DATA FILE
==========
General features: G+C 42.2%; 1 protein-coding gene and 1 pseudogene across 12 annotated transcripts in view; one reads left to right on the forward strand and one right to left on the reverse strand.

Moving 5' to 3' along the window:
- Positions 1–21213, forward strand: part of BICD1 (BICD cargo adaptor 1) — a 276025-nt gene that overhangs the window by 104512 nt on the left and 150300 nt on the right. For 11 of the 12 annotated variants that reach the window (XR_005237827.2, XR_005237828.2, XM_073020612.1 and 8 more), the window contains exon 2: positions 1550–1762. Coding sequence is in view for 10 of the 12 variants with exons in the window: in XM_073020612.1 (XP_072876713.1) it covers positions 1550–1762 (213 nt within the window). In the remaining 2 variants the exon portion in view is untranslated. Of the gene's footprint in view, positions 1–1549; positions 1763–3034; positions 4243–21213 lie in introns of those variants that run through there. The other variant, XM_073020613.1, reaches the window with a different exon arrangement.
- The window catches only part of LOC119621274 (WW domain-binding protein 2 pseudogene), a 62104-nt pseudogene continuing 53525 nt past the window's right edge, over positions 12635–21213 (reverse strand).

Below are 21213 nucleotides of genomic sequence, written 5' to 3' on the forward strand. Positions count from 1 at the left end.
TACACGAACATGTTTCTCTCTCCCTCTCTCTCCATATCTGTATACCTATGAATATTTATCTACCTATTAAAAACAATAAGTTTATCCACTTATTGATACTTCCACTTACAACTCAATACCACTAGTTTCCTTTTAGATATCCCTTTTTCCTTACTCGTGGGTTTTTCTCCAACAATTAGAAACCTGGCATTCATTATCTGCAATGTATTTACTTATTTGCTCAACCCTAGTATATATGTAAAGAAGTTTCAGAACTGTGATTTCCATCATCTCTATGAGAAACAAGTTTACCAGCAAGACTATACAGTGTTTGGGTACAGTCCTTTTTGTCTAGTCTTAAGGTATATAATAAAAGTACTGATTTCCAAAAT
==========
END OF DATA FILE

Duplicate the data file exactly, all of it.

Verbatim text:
General features: G+C 42.2%; 1 protein-coding gene and 1 pseudogene across 12 annotated transcripts in view; one reads left to right on the forward strand and one right to left on the reverse strand.

Moving 5' to 3' along the window:
- Positions 1–21213, forward strand: part of BICD1 (BICD cargo adaptor 1) — a 276025-nt gene that overhangs the window by 104512 nt on the left and 150300 nt on the right. For 11 of the 12 annotated variants that reach the window (XR_005237827.2, XR_005237828.2, XM_073020612.1 and 8 more), the window contains exon 2: positions 1550–1762. Coding sequence is in view for 10 of the 12 variants with exons in the window: in XM_073020612.1 (XP_072876713.1) it covers positions 1550–1762 (213 nt within the window). In the remaining 2 variants the exon portion in view is untranslated. Of the gene's footprint in view, positions 1–1549; positions 1763–3034; positions 4243–21213 lie in introns of those variants that run through there. The other variant, XM_073020613.1, reaches the window with a different exon arrangement.
- The window catches only part of LOC119621274 (WW domain-binding protein 2 pseudogene), a 62104-nt pseudogene continuing 53525 nt past the window's right edge, over positions 12635–21213 (reverse strand).

Below are 21213 nucleotides of genomic sequence, written 5' to 3' on the forward strand. Positions count from 1 at the left end.
TACACGAACATGTTTCTCTCTCCCTCTCTCTCCATATCTGTATACCTATGAATATTTATCTACCTATTAAAAACAATAAGTTTATCCACTTATTGATACTTCCACTTACAACTCAATACCACTAGTTTCCTTTTAGATATCCCTTTTTCCTTACTCGTGGGTTTTTCTCCAACAATTAGAAACCTGGCATTCATTATCTGCAATGTATTTACTTATTTGCTCAACCCTAGTATATATGTAAAGAAGTTTCAGAACTGTGATTTCCATCATCTCTATGAGAAACAAGTTTACCAGCAAGACTATACAGTGTTTGGGTACAGTCCTTTTTGTCTAGTCTTAAGGTATATAATAAAAGTACTGATTTCCAAAAT